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That's one of the multiple approaches where most of us go to start getting well. I really do urge you to consider a GP visit very soon.


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Thoughts of death and dying that accompany the other feelings you describe are never pleasant and I think you'll find some initial relief with a Dr. The next approach which I think we should step through a bit slower is talking about the change in how you felt when your son was born. In talking about this you might feel some guilt or discomfort but please know from when we chatted a few months ago, I know you're a great dad, so nothing about that is in question.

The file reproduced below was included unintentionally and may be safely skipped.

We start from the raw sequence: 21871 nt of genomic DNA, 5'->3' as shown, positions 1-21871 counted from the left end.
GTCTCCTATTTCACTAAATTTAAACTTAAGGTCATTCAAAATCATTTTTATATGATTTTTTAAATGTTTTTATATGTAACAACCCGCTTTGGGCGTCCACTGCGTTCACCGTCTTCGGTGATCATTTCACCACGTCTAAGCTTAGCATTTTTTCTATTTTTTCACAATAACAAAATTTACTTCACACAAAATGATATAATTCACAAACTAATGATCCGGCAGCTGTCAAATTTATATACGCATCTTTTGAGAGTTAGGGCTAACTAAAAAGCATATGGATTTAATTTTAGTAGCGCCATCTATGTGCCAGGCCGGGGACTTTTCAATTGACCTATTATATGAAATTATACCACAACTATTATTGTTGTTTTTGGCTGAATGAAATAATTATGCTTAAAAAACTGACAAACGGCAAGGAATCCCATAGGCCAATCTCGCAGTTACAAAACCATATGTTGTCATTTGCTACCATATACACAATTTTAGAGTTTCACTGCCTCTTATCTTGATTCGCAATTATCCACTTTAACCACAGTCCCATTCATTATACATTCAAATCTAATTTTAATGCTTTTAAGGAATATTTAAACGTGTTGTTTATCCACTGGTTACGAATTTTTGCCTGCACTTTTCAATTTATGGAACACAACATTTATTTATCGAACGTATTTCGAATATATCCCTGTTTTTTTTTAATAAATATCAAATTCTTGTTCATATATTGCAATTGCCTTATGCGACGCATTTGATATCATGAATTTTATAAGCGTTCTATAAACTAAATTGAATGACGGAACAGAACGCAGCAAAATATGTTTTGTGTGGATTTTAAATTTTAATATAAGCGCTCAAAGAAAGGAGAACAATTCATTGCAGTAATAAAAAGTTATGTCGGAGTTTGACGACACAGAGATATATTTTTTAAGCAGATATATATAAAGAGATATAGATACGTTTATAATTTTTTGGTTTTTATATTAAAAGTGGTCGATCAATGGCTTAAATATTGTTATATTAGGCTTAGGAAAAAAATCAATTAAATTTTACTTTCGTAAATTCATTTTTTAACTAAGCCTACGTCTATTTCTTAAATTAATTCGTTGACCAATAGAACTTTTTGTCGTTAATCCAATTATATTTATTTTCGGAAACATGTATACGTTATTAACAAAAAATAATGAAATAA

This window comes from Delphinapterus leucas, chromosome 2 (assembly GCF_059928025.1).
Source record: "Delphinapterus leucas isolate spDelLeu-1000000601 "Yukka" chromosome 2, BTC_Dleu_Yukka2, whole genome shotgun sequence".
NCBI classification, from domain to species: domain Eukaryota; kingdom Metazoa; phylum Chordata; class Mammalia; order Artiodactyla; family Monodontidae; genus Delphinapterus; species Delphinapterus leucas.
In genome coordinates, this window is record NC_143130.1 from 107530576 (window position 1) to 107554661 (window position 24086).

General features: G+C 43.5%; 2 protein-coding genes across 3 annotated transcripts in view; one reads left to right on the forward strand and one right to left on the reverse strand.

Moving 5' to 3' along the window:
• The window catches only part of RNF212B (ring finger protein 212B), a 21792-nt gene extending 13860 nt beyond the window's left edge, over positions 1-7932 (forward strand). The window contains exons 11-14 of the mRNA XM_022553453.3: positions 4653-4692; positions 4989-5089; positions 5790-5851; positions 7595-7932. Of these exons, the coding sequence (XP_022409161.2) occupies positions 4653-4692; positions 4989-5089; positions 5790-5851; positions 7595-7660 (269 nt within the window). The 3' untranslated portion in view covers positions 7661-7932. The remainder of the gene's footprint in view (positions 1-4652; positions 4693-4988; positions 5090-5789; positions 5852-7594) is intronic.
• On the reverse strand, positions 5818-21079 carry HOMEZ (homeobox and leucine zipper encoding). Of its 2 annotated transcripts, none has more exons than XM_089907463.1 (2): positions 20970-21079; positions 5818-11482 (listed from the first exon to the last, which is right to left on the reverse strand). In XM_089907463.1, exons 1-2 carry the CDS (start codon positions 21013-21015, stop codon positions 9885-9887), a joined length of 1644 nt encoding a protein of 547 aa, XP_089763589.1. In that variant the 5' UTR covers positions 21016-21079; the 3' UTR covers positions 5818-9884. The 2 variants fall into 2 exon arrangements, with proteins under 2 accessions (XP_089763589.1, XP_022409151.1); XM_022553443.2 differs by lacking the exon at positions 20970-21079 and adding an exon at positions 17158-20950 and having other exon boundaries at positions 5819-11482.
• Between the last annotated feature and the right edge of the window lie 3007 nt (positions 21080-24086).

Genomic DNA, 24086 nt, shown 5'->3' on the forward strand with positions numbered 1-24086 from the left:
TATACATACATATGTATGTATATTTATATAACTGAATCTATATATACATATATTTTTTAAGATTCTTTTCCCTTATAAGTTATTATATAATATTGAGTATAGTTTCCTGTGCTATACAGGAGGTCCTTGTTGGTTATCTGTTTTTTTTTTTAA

Nothing at all! It's all about how you're feeling. Let's make a pact.

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I won't judge anything you say but you're not allowed to either. There is a Beyond Blue help line that is available 24 hours a day. You are welcome and encouraged to use it if you need to and if you have thoughts of death or dying or anything like suicide, you must call the folks on that number, they WILL help. I'm not sure how this thread ended up in this section. I suppose because I mentioned death. I still think it should be where it was initially but never mind.

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I do have a gp and am on an antidepressant but I don't think it is doing very much. I'm thinking of coming off it. Might try and find a new doctor as my current one keeps brushing me off. Having children is a huge change and I'm not sure I was ready for it. Given that I feel like I would be more suited to a same sex relationship I probably shouldn't have had kids. This could be very confusing for them down the track if I do eventually come out or end my marriage.